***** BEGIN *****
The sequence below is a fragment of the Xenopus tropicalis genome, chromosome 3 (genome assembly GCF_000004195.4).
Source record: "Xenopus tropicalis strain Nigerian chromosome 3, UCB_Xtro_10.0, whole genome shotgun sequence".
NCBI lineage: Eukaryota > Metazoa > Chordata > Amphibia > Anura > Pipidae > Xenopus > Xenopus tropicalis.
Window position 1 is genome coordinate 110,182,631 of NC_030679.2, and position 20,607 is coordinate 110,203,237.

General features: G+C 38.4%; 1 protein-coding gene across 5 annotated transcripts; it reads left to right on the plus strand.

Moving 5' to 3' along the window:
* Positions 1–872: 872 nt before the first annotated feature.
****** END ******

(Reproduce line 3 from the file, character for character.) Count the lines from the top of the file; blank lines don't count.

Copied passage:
NCBI lineage: Eukaryota > Metazoa > Chordata > Amphibia > Anura > Pipidae > Xenopus > Xenopus tropicalis.